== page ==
Appeals Court Rules Ky. Exclusivity Provision Precludes W.C Claims

March 14, 2005

The United States Court of Appeals for the Sixth Circuit in Kentucky has ruled that the exclusivity provision of the Kentucky Workers’ Compensation Act precludes employees’ claims for exposure to radioactive substances.

According to WorkCompNew, in Rainer v. Union Carbide Corp., No. 03-6032, 03/08/2005, four workers, who were exposed to radioactive substances while they were employed at Paducah Gas Diffusion Plant (PGDP), and members of their families sued General Electric (the uranium fuel supplier), Union Carbide, Martin Marietta, and Lockheed Martin Utilities Services on various state and federal grounds. Union Carbide, Martin Marietta, and Lockheed Martin Utilities Services (hereinafter the Defendant-Operators) leased PDGP facilities to conduct business. Although these workers were exposed to hazardous substances and claimed subcellular damage, none of them displayed any symptoms of clinical disease. The plaintiffs were divided into four classes, Class I being comprised of PGDP employees asserting claims against the Defendant-Operators.

The district court dismissed all of the plaintiffs’ claims with prejudice. The court dismissed the plaintiffs’ Bivens claims, which were asserted because the plaintiffs alleged constitutional violations. The court later determined that the Price-Anderson Act preempted the state law claims and determined that, under the Price-Anderson Act, the alleged subcellular damage was insufficient to be considered “bodily injury.” The court also determined that the Class I plaintiffs claims against their employers were barred by the Kentucky Workers’ Compensation Act.

The Court of Appeals affirmed. The Bivens claims were properly dismissed because Bivens remedies are not available where there are other “adequate remedial mechanisms for constitutional violations.” Here, the Price-Anderson Act (which “provides for compensation of injured parties in the event of a nuclear accident and sets a maximum liability amount per accident”) provides an adequate remedy for the constitutional violations alleged by the plaintiffs. Regarding the claims governed by the Price-Anderson Act, the court found that the alleged subcellular damages fell short of meeting the “bodily injury” standard because no present physical illness existed, making any damages purely theoretical.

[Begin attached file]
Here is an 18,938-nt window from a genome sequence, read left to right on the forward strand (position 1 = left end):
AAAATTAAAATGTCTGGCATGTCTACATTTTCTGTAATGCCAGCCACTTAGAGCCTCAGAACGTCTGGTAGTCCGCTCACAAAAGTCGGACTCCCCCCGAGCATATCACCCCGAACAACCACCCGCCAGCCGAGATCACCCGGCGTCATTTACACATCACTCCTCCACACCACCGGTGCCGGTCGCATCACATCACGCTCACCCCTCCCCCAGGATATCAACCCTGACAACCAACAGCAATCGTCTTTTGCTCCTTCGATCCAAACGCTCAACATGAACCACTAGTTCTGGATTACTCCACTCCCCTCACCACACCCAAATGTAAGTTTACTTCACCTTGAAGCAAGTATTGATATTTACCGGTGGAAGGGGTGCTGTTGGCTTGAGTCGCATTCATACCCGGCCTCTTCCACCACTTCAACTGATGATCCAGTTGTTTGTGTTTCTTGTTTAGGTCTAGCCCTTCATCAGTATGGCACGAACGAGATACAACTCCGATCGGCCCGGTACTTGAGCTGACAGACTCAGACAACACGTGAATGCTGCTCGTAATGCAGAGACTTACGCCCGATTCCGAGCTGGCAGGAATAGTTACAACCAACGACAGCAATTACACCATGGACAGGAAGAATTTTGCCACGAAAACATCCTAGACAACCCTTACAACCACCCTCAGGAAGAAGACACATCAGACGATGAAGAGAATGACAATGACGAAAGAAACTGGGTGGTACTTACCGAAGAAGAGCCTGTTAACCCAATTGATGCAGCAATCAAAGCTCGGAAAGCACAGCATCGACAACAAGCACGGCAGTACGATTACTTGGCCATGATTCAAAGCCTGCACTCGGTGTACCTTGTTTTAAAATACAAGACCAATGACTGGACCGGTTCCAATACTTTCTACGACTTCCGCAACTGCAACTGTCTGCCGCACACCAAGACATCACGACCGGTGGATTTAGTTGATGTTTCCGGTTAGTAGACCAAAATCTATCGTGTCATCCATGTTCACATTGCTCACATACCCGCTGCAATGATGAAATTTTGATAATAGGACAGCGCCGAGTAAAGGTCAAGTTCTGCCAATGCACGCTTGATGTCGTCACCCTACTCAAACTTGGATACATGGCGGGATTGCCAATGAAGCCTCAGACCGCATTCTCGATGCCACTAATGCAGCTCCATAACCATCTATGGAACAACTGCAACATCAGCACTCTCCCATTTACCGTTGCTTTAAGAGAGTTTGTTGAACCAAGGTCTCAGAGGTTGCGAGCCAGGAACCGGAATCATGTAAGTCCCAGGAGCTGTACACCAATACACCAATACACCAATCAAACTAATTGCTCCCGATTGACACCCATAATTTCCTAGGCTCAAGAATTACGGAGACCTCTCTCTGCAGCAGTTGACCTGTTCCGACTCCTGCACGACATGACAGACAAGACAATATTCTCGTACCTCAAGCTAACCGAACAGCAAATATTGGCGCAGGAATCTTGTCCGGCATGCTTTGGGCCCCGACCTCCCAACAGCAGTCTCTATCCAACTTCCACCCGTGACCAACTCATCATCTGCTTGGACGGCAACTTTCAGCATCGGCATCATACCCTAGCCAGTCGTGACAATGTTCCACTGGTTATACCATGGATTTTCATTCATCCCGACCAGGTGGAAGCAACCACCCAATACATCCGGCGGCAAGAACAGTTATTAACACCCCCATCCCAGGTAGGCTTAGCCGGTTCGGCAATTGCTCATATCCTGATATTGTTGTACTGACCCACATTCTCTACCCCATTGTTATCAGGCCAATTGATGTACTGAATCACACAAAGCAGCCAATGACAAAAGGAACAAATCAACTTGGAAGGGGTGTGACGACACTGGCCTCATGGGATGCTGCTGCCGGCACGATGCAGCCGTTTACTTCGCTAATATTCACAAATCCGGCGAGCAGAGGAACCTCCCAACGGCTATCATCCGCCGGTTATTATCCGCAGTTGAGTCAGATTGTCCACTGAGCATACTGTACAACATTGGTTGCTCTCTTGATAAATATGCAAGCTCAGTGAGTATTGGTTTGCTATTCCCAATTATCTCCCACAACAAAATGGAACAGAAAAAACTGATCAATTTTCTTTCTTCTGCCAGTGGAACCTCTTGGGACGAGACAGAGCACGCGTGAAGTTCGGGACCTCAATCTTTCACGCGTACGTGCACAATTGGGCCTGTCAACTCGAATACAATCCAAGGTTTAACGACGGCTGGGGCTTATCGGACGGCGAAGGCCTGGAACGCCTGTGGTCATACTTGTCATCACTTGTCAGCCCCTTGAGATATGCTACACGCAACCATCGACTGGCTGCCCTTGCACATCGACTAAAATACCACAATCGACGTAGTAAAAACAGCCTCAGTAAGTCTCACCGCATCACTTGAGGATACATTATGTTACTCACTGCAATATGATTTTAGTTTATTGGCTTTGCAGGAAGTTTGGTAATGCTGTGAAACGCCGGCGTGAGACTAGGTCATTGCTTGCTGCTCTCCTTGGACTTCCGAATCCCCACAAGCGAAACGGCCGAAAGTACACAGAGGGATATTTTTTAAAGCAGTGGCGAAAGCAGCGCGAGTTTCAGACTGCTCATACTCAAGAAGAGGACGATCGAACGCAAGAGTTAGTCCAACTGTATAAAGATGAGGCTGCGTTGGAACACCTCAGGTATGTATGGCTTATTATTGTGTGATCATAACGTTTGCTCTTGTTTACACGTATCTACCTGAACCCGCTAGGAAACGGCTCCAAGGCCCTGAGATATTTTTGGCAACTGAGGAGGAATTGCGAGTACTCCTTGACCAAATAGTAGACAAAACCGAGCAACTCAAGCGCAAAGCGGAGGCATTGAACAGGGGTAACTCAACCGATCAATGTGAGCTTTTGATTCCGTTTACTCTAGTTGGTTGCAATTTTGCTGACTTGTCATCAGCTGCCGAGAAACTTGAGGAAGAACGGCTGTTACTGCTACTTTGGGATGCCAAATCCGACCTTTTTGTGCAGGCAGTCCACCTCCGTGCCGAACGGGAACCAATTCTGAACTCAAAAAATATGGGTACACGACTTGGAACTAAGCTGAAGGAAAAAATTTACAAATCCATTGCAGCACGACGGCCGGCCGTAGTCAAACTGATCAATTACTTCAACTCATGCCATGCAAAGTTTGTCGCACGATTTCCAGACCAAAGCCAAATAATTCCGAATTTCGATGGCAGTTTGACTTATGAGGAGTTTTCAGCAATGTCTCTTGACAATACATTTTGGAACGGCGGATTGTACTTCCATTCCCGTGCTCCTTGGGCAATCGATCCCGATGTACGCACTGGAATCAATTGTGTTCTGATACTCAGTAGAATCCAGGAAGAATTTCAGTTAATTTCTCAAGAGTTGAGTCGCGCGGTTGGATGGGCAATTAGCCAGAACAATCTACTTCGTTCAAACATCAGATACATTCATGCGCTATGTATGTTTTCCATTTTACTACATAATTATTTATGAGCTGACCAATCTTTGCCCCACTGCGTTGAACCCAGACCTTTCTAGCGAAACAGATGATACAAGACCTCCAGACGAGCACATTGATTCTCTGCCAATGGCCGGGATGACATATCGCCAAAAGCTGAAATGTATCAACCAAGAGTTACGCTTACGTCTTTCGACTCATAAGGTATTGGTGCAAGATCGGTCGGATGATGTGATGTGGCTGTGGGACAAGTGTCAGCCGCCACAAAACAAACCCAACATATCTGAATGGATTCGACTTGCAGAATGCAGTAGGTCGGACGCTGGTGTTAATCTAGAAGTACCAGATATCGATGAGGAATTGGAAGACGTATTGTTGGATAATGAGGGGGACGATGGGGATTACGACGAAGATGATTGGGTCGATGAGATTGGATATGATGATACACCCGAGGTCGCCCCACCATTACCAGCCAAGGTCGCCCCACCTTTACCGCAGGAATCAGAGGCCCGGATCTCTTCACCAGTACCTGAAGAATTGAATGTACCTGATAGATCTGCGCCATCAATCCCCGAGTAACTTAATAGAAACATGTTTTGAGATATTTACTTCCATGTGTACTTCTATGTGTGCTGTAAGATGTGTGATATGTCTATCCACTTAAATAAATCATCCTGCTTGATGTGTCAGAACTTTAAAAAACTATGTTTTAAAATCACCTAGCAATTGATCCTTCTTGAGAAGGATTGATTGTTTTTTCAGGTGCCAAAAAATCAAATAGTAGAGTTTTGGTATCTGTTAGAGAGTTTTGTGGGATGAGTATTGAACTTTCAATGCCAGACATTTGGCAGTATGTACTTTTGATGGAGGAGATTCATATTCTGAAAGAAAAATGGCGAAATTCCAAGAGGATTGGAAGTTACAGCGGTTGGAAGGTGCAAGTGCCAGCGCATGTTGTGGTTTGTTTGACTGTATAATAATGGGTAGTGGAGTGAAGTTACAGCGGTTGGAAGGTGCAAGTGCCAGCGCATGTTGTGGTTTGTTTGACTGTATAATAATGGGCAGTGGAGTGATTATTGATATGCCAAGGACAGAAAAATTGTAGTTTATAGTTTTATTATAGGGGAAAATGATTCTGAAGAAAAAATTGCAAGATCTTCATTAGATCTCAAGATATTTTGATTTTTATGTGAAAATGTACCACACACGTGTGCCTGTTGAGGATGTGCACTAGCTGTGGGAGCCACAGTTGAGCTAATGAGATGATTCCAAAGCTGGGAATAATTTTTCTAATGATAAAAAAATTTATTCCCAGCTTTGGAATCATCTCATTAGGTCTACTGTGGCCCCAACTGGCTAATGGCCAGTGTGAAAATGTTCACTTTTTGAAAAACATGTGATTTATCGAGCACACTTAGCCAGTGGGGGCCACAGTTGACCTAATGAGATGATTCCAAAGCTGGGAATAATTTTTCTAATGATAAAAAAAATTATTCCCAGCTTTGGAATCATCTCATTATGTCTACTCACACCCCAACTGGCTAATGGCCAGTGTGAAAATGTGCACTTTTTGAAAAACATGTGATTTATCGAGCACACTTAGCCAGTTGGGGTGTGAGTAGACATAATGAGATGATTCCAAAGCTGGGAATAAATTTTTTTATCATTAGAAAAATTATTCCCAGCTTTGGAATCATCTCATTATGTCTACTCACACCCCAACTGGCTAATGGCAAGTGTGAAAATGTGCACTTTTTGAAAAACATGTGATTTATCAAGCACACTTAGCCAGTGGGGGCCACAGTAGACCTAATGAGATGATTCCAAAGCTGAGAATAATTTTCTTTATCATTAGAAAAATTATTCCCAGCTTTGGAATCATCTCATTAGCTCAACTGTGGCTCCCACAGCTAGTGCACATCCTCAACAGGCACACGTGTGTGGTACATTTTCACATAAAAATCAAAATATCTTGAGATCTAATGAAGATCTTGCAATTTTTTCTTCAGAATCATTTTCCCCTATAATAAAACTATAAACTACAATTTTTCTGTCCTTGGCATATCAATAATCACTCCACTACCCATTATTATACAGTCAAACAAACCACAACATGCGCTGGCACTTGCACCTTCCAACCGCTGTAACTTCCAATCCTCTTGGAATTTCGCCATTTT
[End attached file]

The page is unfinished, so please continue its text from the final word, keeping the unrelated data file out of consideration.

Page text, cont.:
The court rejected the Class I plaintiffs’ argument that their claims against their employers were not barred by the exclusivity provision of the Kentucky Workers’ Compensation Act because they were injured “through the deliberate intention of [the] employer to produce such injury or death.” The Class I plaintiffs asserted that “deliberate intention” included conduct that the employer undertook with the knowledge that such conduct would produce a certain result, or conduct that was substantially certain to produce such a result. However, the court held that “deliberate intention” is analyzed in a narrower manner and encompasses conduct undertaken with a specific intent to injure. Therefore, the court held that because the Defendant-Operators did not act with specific intent to injure the employees, the claims were barred by the exclusivity provision:

“In sum, Kentucky caselaw is dispositive of the claims brought by the Class I plaintiffs. Cases like Fryman have established that the ‘deliberate intention’ exception to the Kentucky Workers’ Compensation Act is viable only when the employer has ‘determined to injure an employee and used some means appropriate to that end, and there must be a specific intent.'”

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